by Caleb Goellner

Three Steps to a Confident Color Strategy

Having taught the Wacom Community to both sketch awesomely and get inky in Photoshop, Dave Habben has returned to talk color -- specifically how to choose the right look for your illustrations.  An Intuos Pro and Adobe Photoshop CS6 user, Habben's an expert when it comes to adding and -- most importantly -- changing the color in his illustrations. Today, he breaks down his approach to making his coloring decisions. Take it away, Dave:

For this post, I’m going to use my cover for Daniel Hope’s The Inevitable as an example. The book tells the story of an android’s life, challenges, and adventures in the distant future. Daniel and I worked to together to find just the right feel for the cover. We wanted to show the android as a weathered and introspective character, so the illustration showed him battle damaged and facing left, as if he’s looking into the past. Maybe in another post we can talk about composition, but for this one, let’s jump into the color options.

Color theory has been discussed, written about, and argued ever since art has been created. What I’d like to do here, rather than give you specific commandments for color, is to explain why I chose to use these specific colors on the cover using established color theory. Certainly, a wide variety of colors would have worked, but the author and I made our choice based on some basic fundamental factors:

1. Characters and Setting

2. Story Atmosphere/Mood

3. Method of Distribution


1. Finding Contrast in Characters and Setting


Story starts with contrast. The contrast can begin with characters in conflict with their setting, or characters in conflict with themselves. Find the contrast within the characters and their setting to start the color selection process.

The Inevitable takes place within spaceships in the future. These places all seem very cold and dark to me, which would lead us toward the cool side of the color spectrum. Think blues and greens, maybe tints of some gray as well. On the other hand, the main character, though an android, is battling with some very human emotions. To show this side of him, I added some warm tones, i.e. reds, oranges, yellows, to show the contrast in character. This way, there was a metal robot-like character (cold and dark) with emotions and feelings (warm and light). As a result my first colors looked like this:

I had taken the cold robot and clothed him in warm tones. I’d even added a wood texture to the shirt to further push him into more organic territory. While this made sense in my mind, it didn’t quite hit the mark. So, we took another look at it through the lens of the story’s atmosphere and mood.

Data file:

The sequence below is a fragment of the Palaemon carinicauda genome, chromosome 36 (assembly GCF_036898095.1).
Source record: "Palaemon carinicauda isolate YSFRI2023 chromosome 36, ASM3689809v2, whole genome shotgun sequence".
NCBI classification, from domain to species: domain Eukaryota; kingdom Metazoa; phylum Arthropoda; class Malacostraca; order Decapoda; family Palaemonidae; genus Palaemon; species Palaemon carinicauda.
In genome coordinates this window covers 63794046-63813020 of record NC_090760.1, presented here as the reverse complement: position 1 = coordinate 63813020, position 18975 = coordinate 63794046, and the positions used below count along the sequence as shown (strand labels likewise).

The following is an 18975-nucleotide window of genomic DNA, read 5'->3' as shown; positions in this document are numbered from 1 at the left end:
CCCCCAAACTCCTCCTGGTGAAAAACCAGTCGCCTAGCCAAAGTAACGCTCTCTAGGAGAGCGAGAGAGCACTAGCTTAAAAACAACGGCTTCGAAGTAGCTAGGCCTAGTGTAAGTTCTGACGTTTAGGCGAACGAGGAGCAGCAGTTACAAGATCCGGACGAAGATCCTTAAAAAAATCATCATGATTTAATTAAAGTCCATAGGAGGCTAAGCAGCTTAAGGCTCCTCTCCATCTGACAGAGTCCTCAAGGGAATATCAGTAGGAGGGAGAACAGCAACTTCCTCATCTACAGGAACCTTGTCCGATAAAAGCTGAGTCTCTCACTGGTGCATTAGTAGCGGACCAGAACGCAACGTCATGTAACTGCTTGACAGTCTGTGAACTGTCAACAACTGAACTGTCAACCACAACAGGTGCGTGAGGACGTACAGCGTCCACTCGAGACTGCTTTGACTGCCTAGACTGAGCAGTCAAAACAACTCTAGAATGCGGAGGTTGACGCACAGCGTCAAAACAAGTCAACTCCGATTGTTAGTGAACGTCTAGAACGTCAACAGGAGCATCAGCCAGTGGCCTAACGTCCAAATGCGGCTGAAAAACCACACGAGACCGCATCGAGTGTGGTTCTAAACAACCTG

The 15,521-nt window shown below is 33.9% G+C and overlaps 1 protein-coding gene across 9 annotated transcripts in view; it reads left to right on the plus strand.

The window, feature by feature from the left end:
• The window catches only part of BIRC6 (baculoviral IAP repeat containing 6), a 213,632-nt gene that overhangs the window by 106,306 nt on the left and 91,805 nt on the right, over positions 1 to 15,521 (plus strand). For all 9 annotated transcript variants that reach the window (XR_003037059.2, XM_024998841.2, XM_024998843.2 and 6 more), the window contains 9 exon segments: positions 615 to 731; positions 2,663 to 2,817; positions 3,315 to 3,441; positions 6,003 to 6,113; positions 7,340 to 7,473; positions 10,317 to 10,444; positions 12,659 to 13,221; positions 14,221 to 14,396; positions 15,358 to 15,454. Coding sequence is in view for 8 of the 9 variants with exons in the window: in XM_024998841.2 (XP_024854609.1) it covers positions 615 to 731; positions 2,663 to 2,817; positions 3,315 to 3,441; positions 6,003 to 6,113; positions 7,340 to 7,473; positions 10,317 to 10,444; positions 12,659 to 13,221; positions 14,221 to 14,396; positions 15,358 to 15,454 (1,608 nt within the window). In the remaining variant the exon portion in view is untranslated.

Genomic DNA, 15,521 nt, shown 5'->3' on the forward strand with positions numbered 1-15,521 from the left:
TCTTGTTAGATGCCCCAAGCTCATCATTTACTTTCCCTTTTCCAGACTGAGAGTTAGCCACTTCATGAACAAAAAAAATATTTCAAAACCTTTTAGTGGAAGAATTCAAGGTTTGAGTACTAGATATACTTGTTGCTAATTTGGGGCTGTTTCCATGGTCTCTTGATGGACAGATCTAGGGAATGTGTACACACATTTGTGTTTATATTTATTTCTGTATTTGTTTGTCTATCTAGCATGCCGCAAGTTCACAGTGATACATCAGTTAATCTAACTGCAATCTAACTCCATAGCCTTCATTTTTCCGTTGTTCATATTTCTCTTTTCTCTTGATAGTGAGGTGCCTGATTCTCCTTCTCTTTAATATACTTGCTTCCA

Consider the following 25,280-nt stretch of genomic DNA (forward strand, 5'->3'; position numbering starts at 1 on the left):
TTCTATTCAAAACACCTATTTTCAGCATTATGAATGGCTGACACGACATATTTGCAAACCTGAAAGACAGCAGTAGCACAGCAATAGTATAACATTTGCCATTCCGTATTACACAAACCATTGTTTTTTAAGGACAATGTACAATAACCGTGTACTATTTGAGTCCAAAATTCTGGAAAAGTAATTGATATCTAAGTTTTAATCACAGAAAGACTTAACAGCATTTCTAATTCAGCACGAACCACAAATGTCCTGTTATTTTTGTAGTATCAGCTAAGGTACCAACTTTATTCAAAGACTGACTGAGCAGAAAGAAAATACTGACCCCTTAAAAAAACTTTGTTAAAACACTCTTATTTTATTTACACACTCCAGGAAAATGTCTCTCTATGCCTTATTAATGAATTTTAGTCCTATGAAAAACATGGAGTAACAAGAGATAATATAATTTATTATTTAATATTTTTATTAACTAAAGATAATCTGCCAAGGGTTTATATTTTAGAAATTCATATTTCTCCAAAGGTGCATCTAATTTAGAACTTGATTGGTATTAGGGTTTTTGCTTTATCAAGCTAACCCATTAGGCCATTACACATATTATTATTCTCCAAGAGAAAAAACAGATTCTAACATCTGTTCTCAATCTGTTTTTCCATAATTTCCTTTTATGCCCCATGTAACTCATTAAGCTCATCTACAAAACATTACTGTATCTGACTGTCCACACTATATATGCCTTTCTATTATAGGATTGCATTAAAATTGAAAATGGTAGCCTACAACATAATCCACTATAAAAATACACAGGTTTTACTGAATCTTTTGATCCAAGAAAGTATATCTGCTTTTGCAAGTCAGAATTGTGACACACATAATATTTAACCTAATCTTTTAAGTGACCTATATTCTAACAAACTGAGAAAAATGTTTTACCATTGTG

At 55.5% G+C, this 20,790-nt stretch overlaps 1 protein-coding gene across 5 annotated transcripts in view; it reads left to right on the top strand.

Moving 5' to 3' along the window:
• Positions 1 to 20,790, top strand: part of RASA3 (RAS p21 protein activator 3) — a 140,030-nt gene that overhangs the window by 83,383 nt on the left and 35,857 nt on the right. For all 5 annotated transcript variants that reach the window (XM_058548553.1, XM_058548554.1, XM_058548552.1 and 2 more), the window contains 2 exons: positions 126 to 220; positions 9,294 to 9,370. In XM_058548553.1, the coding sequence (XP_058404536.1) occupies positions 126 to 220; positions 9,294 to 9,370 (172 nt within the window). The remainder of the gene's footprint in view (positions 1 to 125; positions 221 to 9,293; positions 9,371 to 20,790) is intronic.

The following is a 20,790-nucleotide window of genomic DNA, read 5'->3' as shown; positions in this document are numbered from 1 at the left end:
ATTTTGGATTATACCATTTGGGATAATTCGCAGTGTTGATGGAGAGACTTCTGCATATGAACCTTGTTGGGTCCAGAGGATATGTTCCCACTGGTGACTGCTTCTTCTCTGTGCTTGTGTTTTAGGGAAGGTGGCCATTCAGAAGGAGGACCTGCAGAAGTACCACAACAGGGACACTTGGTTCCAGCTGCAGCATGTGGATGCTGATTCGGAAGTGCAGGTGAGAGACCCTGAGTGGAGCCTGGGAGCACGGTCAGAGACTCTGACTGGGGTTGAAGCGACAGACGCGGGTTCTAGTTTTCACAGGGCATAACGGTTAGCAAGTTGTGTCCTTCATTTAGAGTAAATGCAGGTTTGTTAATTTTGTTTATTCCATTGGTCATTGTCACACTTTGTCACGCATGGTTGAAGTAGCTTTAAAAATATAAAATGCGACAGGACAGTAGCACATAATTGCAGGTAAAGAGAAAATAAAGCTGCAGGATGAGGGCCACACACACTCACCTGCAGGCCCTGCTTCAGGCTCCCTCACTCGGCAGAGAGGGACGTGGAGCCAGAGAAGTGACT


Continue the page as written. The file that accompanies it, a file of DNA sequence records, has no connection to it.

2.  Atmosphere and Mood: Use Color to Add Depth to Emotions


Adding and removing color can enhance a mood. Once you have your foundational colors, start removing or adding elements so the mood of the story permeates each page.

Now that we had a basis for the color and had tried a couple things out, the author and I were able to identify some aspects of the general mood that we wanted to push forward.  The first goal was to cool the whole thing down. The orange shirt with the wood texture pushed us too far out of the future/space environment of the story. It was too much, so we got rid of it.  So often we want to try just the right color, when what can really benefit the work is to just leave the color out. Learning what color or absence of color fits your work best will always be a process. Experimenting with your style is a great way to figure out what best fits the atmosphere you’re creating.

One we knew the shirt was gone, we could see more clearly where we did want color and that was in the body of the android itself. So much of the story revolves around the condition of his body, that we new it needed more focus. However, we wanted to stick with our cool color scheme. The warm skin tones of a human wouldn’t convey the character’s condition correctly.

You can see that I wasn’t fully ready to give up on the texture just yet, but when we looked at where the book cover would be seen, we thought it best to make a couple more changes.


3. Method of Distribution: How Your Readers Read Matters

An ebook has different color requirements than a t-shirt. How your audience sees your work is critical to coloring with confidence.

When creating work for commercial use, it’s always helpful to consider where the work will be seen. You’ll have different color needs for your children’s book than you will for your t-shirt, etc. Choosing your colors wisely makes all the difference. We wanted Daniel’s book to really pop off the screen, so the colors would have to be bold, but not overbearing in a way that could misrepresent the story.  The book would be released exclusively as an eBook as well, so the small details couldn’t compete with the legibility. We had to examine our color choice carefully.

As I’ve pointed out, we felt good about the green of the android, but as you can see in the progress images, we also added a bold, warm, yellow to his backpack and the circle/planet shape his head was peeking into. We chose this color to provide contrast to the main character and highlight each of the shapes where you’d find the yellow. The backpack conveys a journey with baggage, which is exactly what the story is. Then, by having the character looking into the sun-like figure, we were able to show progress, vision, and change. This character is moving out of the cold white space into an inviting yellow sun. By simplifying the color palette and carefully placing warm and cool colors, the viewer’s attention is grabbed, but they are also invited to decipher a great message in the work. We also added type that would be heavy and overbearing, just as the character sees his "inevitable" future. The final result looks like this:

Stay tuned for more illustration expertise from Dave Habben.